For year after year, until a few months ago, Public Revenue provided far more money than was needed for essential government services. The excess was regularly frittered away on empire-building, to the point where one must question the basic capabilities of those individuals who strive for authority over this little borough. Can we afford to keep electing mere populists, time after time?

Self-indulgence has been the norm. Financial prudence was dismissed as unsuitable for the richest islands in the region. Like some crazed lottery-winner, the custodians of the Public Purse adopted the philosophy of “Spend, spend, spend”. Not any more. Will next year’s Public Revenue – and the following year’s, and the one after that’s – provide enough to service our Public Debt, after paying for all government operations? Enough to keep giving free medical care to all government workers and their families till death do them part? Enough to pay the staggeringly generous Civil Service and MLAs’ pensions for the rest of the pensioners’ lives and their spouses’?

Three options

Until the last few years, government pensioners made no contributions at all towards their own pensions. There wasn’t even a Pensions Fund. The pensions were unfunded – secured only by promises to pay them out of each year’s Public Revenue. In effect, new pensioners were (and are) paid from the contributions of the current crop of taxpayers. Such a scheme can only stay alive while an economy is expanding. Like any Ponzi scheme, it is doomed the minute the economy begins to shrink.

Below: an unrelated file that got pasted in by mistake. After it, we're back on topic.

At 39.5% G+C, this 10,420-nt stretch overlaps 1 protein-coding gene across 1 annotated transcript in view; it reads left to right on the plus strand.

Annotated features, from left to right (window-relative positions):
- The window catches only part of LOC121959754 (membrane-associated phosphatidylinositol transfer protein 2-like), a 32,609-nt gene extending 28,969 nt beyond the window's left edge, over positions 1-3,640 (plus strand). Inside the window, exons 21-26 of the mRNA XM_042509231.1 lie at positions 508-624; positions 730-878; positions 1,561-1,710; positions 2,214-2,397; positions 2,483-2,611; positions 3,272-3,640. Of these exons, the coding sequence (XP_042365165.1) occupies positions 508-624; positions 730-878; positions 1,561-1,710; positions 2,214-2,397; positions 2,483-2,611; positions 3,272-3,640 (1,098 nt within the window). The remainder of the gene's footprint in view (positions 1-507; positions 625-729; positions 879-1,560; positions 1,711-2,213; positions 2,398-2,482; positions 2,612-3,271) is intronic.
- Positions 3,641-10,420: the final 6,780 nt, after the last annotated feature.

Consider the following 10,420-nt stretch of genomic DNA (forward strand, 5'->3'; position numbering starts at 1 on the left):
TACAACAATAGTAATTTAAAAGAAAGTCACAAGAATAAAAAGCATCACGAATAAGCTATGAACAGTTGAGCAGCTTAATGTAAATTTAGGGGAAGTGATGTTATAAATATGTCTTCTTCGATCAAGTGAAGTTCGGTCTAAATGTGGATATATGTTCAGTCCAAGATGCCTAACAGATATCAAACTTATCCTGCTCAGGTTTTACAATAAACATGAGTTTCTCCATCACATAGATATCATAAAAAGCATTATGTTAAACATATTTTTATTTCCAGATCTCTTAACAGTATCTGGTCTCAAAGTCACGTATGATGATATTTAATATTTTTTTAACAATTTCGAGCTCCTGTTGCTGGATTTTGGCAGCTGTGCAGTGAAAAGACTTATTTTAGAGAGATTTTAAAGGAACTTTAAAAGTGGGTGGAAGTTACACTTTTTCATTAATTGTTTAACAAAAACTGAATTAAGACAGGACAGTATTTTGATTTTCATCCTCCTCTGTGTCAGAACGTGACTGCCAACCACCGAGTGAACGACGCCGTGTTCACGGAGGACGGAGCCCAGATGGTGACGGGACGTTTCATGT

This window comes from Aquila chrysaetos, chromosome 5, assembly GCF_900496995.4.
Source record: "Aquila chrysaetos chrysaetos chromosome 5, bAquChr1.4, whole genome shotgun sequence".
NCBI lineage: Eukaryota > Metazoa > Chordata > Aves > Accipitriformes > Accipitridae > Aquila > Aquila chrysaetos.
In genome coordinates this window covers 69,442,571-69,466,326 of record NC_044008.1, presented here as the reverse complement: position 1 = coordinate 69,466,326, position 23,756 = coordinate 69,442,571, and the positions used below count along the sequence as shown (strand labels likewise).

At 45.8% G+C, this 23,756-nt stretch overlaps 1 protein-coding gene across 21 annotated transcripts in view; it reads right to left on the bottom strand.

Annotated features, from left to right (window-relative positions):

Now, our economy is shrinking, and so is the likelihood that the promises can be kept. Lawyers may argue that the promises are not binding; accountants know very well that they should have been included in the Public Debt figures anyway, and properly provided for. In this situation, our rulers’ choices are limited to three options, each of which is a vote-loser.

1) Cut some Civil Service pensions and medical benefits, in order to free up money for normal operating expenses.
2) Fire some employees. (About two thirds of current Public Expenditure goes on wages and benefits.)
3) Raise taxes and user-fees.

Increasing the tax burden is the worst of the three because that would shrink the economy even further as well as raise prices for all local consumers. So that should be pretty much a non-starter. A major factor is the reluctance of our politicians to grasp the other two nettles. They won’t accept that the current reach of our government has become hugely over-extended, and that some programs just can’t be maintained. They seem to believe that the boom times will be back very soon and that the trend of Public Revenues will revert to the norm of the past decades, so that there will be no need for prudence ever again.